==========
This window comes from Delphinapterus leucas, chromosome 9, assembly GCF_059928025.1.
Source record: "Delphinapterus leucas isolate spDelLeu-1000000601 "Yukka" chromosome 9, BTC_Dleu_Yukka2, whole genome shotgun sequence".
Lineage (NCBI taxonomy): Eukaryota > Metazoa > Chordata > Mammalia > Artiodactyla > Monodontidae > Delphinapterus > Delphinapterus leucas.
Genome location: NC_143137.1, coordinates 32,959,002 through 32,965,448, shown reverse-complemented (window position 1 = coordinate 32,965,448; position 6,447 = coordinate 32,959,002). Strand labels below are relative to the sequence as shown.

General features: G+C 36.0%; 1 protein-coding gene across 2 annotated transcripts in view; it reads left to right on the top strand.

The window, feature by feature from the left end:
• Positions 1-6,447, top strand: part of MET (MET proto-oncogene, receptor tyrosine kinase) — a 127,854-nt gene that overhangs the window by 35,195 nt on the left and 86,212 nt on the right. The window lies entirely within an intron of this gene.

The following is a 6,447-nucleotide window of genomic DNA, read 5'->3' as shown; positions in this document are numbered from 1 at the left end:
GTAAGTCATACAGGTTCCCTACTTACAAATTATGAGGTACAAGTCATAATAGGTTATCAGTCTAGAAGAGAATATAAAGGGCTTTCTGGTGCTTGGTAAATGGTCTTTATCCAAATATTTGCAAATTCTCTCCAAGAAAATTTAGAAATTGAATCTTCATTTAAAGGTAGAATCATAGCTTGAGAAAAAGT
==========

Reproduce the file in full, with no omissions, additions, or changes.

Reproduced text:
This window comes from Delphinapterus leucas, chromosome 9, assembly GCF_059928025.1.
Source record: "Delphinapterus leucas isolate spDelLeu-1000000601 "Yukka" chromosome 9, BTC_Dleu_Yukka2, whole genome shotgun sequence".
Lineage (NCBI taxonomy): Eukaryota > Metazoa > Chordata > Mammalia > Artiodactyla > Monodontidae > Delphinapterus > Delphinapterus leucas.
Genome location: NC_143137.1, coordinates 32,959,002 through 32,965,448, shown reverse-complemented (window position 1 = coordinate 32,965,448; position 6,447 = coordinate 32,959,002). Strand labels below are relative to the sequence as shown.

General features: G+C 36.0%; 1 protein-coding gene across 2 annotated transcripts in view; it reads left to right on the top strand.

The window, feature by feature from the left end:
• Positions 1-6,447, top strand: part of MET (MET proto-oncogene, receptor tyrosine kinase) — a 127,854-nt gene that overhangs the window by 35,195 nt on the left and 86,212 nt on the right. The window lies entirely within an intron of this gene.

The following is a 6,447-nucleotide window of genomic DNA, read 5'->3' as shown; positions in this document are numbered from 1 at the left end:
GTAAGTCATACAGGTTCCCTACTTACAAATTATGAGGTACAAGTCATAATAGGTTATCAGTCTAGAAGAGAATATAAAGGGCTTTCTGGTGCTTGGTAAATGGTCTTTATCCAAATATTTGCAAATTCTCTCCAAGAAAATTTAGAAATTGAATCTTCATTTAAAGGTAGAATCATAGCTTGAGAAAAAGT